Many will have been dreading seeing rates fall this year, but 2024 hasn't been as painful as expected.

While long-term fixed rate bonds have fallen, as banks anticipate lower interest rates further down the line, easy access and two-year fixed rate savings bonds pay up to 5 per cent, says Savings Champion founder Anna Bowes.

“Five-year savings bonds have dipped below 4.5 per cent but may still tempt some,” she adds.

Outlook: Cash is cooking for now.


Higher interest rates would normally spell bad news for gold, which doesn’t pay interest, as investors can get higher yields on rival safe havens cash and bonds.

These are not normal times, says Ole Hansen, head of commodities strategy at Saxo Bank.

“The yellow metal continues to surprise traders and analysts, having surged more than 15 per cent this year at a time when dollar and bond yields have risen strongly, while expectations for rate cuts have slumped,” he adds.

This is on top of last year’s 13 per cent gain, but gold appears to have hit a ceiling at just below $2,400 an ounce, Mr Hansen says.

Gold souq in Dubai – in pictures

Conflict in Ukraine and the Middle East, central bank buying and rising debt in the major economies may continue to support the price.

“Fear of missing the rally creates a strong buy-on-dip mentality, too,” he adds.

However, two failed attempts to climb above $2,400 “may signal a short-term top followed by an overdue period of consolidation, or perhaps even a correction”, Mr Hansen cautions.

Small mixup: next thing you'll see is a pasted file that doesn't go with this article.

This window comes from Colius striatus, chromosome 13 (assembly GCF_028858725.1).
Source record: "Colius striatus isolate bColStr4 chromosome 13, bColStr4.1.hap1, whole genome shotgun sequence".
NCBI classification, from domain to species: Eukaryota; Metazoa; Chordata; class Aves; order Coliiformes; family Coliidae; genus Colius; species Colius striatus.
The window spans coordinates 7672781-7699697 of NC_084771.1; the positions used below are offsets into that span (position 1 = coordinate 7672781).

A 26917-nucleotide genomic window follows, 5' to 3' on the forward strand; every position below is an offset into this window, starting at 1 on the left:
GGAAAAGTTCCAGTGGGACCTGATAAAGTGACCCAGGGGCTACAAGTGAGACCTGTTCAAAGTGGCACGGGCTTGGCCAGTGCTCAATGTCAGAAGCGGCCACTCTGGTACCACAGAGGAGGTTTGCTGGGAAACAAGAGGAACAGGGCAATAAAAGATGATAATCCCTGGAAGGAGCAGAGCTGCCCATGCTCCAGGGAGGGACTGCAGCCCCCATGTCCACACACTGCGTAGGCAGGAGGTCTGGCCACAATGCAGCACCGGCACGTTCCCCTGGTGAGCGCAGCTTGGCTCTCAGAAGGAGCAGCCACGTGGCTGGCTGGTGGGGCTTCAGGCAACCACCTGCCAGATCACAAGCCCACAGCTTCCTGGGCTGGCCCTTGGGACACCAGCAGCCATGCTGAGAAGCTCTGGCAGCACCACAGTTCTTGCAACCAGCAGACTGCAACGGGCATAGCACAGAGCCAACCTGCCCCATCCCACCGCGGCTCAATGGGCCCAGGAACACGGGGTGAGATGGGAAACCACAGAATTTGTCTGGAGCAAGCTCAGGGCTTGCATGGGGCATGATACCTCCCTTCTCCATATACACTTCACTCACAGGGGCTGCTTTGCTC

Carsten Menke, head of next generation research at Julius Baer, says gold’s continued rally is a “head scratcher”.

“We lift our price targets, but still see more downside than upside in the medium to longer term,” he adds.

Outlook: Gold investors have had their fun and should calm down a little.

US dollar

Many expected the US dollar to fall in 2024 as US inflation eased and the Fed started cutting. Instead, it’s up another 3.5 per cent against the euro and almost 10 per cent against the Japanese yen in 2024.

Like gold, investors see the world’s reserve currency as a safe port in a storm, whether economic or political. So, the past month has been very good for the greenback.

Escalation of geopolitical risks in the Middle East have only added to the US dollar’s overall bullish tone
Fawad Razaqzada, market analyst, City Index and

Higher for longer applies to the US dollar too, says Mr Razaqzada.

“Escalation of geopolitical risks in the Middle East have only added to the US dollar’s overall bullish tone.”

Outlook: King dollar still rules (for now).


This was supposed to be a blockbuster year for Bitcoin, as US regulatory approval of 11 spot-Bitcoin exchange-traded funds (ETFs) drove up demand, while April’s “halving” event slashed the supply of new coins.

Unusually for crazy crypto, the story appeared to be going according to the script, with the price shooting above $70,000 to hit a new record high.

It then slumped to $61,000. It's back above $66,000, which still represents an increase of 50 per cent year-to-date.

James Sullivan, group general counsel at crypto exchange Bitstamp, says halvings happen every four years and history shows that Bitcoin's value tends to rise significantly in the months that follow.

The risk is that the halving has already been priced in.

“As any investor knows, markets do not follow rules or logic and nothing is certain, certainly in crypto,” Mr Sullivan says.

Outlook: Crypto is still impossible to call, but increasingly difficult to ignore.

Updated: April 24, 2024, 5:00 AM